The Rev. Casey dunsworth

serves as Associate Campus Pastor to the Belfry, the Lutheran-Episcopal Campus Ministry to UC Davis

and as Program Director for LEVN, the Lutheran Episcopal Volunteer Network.

Go Feed a Sheep—A Sermon at the end of a LEVN program year

Grace and peace from God our Creator, hope in our Redeemer Jesus the Christ, and the promised gifts of the Holy Spirit are with you, always.

Here we are, y’all. Our final Monday evening together in the Ranstrom Chapel. We’ve come together to these creaky chairs dozens of times over the last 11 months. Our first weeks together feel like simultaneously yesterday and years ago. Some of you have remarked throughout the year that it has gone faster than you thought and slower than you thought at any given time.

When you came to Davis for your year of service—whether you’d never been to California, or had lived just a few hours from here all your life—you knew this was going to be different. You shared a house with complete strangers, and formed relationships you’d never have expected. Whether you’re a Lutheran, or an Episcopalian, something else entirely, you’ve thought about and talked about it more than you ever have before. You’ve prayed new prayers and sung new songs. You’ve eaten foods you hadn’t encountered before, and even cooked for your vegetarian program staff. You served the people of your placement sites faithfully, meeting new people and going new places and acquiring new skills.

You have seen and been part of how non-profit organizations and churches and the capital-c Church work diligently together to change people’s lives. You have also noticed how non-profit organizations and churches and the capital-c Church perpetuate human systems and concentrate power at the top. You have lamented this, and you have considered how you will be part of changing this.

One of my favorite things about being your LEVN program director is learning. You are learning, and I am watching that and sometimes facilitating that, but also I am learning, and you are sometimes facilitating that. We are learning together, as we work to follow Jesus out into the world.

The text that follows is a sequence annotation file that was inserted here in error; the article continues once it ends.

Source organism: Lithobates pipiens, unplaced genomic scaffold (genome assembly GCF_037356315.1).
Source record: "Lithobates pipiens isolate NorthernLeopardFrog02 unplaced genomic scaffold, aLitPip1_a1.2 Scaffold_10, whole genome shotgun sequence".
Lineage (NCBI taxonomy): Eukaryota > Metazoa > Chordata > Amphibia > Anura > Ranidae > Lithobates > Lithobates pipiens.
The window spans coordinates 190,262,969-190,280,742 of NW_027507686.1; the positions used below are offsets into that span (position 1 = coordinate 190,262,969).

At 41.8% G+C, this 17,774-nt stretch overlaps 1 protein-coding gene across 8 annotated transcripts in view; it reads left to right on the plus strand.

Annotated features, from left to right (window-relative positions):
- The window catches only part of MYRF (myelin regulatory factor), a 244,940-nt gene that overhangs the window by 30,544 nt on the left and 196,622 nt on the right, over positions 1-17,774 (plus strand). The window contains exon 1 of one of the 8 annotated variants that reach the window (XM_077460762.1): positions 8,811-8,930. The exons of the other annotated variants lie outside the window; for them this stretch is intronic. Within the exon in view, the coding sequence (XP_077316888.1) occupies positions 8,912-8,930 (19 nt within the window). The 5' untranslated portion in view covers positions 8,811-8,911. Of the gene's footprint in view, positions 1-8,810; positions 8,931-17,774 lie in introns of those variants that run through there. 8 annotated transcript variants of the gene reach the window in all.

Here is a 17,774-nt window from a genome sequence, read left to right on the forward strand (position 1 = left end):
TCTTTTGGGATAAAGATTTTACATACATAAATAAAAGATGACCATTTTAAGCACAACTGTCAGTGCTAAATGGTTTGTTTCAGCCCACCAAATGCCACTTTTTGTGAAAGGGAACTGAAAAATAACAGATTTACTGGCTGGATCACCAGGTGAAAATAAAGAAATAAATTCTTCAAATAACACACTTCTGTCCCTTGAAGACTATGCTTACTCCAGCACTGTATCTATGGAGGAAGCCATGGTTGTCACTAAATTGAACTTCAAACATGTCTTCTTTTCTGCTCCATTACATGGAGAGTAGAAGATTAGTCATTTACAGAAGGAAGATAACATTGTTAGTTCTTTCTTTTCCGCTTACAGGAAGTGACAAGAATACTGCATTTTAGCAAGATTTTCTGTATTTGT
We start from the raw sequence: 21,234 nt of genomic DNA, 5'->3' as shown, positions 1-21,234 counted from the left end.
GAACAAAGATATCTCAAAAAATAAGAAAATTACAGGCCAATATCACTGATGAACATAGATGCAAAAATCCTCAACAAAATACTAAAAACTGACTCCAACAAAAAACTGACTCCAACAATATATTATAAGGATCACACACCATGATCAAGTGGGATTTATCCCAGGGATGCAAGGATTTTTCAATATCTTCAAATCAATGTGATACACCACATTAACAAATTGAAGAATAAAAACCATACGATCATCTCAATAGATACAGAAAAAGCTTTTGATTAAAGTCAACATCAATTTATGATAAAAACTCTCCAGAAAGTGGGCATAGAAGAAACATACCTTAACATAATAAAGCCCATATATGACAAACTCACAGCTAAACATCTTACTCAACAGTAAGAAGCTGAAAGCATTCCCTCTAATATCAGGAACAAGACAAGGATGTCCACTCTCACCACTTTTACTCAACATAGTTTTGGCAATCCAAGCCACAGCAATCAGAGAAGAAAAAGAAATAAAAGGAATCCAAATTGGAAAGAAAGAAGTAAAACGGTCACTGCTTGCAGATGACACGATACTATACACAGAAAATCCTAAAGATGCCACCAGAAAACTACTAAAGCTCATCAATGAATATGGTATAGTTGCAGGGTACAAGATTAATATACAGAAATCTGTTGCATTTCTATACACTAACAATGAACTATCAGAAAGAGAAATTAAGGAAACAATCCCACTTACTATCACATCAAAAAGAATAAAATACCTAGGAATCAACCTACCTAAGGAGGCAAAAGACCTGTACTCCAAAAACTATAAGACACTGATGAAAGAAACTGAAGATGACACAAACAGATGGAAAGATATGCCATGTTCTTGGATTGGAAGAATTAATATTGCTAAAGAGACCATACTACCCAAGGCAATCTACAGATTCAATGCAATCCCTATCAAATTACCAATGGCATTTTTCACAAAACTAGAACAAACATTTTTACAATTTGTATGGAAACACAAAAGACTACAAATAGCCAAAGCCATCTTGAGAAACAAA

As you probably learned when you picked up your bulletin, the commemoration for today in the Episcopal calendar is Bishop William White, a bishop from Pennsylvania in the 1800s. I had not encountered Bishop White until I was putting together tonight’s liturgy; like I said, we’re always learning. Other than Jocelynn and perhaps other astute Episcopalians among us, you are about to know as much as I do about him:

“As a clergyman in Philadelphia, White had exhibited an unusual sensitivity for the poor, the unfortunate, and those who were in trouble. He was president of the Philadelphia Dispensary, which supplied medical aid to the poor; of the Pennsylvania Institute for the Deaf; and of the Philadelphia Society for Alleviating the Miseries of Public Prisons. He was concerned about religious education and was instrumental in the founding of the first Episcopal Sunday school in America.”[1]

Do you know about the origins of Sunday school? In the time that Bishop White was serving, child labor was legal, and so children worked in factories or on farms and didn’t go to school. Sunday schools were formed so that children could learn—probably by reading the Bible. This was an incredible service that the Church began to provide—and all sorts of churches provided it, in cities around the country. Eventually, child labor laws were enacted and many children were able to attend traditional schools, but Sunday schools remained for those who couldn’t, and eventually became places for supplementary religious education, like we know them today.

Like any person, but particularly any white religious leader in the 18th and 19th centuries, we can be assured that Bishop White acted in some ways that we would critique; for example, he opened a separate school for black and Native American children. Two steps forward, one step back. But as we read the gospel text assigned for tonight, we can see how we and Bishop White do our individual parts of the collective work begun by Jesus and his disciples.

The words of Jesus we heard tonight are words you’ve probably heard many times before, and will hear many times again. “Feed my sheep,” the Good Shepherd says. This year, we’ve talked about all sorts of different sheep who are part of God’s flock. You’ve learned, day in and day out at your placement sites, that there are plenty of hungry people out there—literally and figuratively. And you, too, have hungered. You, too, have learned what it is like to receive hospitality from strangers. You, too, have struggled.